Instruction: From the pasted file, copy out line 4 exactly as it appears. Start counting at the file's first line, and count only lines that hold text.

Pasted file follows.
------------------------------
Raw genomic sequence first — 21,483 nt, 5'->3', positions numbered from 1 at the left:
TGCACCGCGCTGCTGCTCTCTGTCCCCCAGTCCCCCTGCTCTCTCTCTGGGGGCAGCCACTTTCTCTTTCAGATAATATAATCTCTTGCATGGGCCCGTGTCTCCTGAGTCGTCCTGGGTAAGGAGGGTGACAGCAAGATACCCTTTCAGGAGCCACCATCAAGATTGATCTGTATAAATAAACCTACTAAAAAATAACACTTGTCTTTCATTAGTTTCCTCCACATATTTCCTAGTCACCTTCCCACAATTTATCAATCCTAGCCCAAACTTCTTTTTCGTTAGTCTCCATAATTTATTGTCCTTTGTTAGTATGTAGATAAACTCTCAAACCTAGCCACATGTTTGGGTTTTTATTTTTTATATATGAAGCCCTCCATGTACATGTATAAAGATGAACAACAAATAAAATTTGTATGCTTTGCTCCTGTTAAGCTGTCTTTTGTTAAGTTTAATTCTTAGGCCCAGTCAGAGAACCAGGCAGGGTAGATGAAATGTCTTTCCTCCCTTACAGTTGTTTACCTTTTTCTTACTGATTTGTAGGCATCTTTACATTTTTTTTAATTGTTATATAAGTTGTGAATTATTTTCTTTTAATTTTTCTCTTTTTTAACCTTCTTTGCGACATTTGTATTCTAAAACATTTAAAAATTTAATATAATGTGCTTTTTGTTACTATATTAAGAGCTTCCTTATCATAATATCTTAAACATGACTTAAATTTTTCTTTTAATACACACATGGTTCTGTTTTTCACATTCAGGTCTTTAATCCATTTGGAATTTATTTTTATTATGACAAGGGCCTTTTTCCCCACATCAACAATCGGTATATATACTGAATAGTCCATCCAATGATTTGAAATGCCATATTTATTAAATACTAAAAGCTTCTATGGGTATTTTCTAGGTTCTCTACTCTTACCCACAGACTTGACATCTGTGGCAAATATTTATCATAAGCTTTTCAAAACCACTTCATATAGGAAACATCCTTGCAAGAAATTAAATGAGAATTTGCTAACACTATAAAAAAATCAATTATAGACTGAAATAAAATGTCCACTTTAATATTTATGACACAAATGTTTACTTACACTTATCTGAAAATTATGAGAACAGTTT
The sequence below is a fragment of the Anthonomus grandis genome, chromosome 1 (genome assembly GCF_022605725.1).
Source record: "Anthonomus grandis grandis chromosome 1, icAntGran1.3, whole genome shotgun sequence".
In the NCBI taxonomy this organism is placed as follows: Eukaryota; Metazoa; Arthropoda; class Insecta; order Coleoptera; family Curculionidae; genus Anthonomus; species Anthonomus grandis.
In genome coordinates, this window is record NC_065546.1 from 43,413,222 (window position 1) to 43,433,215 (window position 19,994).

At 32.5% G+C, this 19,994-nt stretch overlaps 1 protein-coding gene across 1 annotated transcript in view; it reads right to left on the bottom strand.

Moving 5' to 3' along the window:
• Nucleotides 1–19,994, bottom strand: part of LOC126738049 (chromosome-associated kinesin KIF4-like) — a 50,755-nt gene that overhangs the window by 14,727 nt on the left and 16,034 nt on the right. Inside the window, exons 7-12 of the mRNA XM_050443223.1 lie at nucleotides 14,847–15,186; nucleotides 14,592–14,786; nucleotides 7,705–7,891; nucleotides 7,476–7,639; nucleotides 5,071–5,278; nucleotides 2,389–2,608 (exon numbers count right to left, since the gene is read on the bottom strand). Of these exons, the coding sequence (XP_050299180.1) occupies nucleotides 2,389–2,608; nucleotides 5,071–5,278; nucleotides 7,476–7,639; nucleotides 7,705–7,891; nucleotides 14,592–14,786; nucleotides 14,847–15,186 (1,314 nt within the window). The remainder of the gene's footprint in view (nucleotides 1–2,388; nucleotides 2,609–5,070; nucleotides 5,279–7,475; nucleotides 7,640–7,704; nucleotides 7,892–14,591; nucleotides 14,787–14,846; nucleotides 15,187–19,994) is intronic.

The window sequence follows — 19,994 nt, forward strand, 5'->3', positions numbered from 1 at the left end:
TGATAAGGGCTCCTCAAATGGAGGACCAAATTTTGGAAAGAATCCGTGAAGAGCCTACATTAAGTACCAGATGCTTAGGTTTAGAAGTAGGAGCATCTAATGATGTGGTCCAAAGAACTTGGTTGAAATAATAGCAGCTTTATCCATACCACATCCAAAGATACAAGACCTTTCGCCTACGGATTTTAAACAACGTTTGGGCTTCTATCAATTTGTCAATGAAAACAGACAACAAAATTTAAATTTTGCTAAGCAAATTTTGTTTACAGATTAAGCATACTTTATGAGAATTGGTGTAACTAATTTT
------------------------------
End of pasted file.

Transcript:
Source record: "Anthonomus grandis grandis chromosome 1, icAntGran1.3, whole genome shotgun sequence".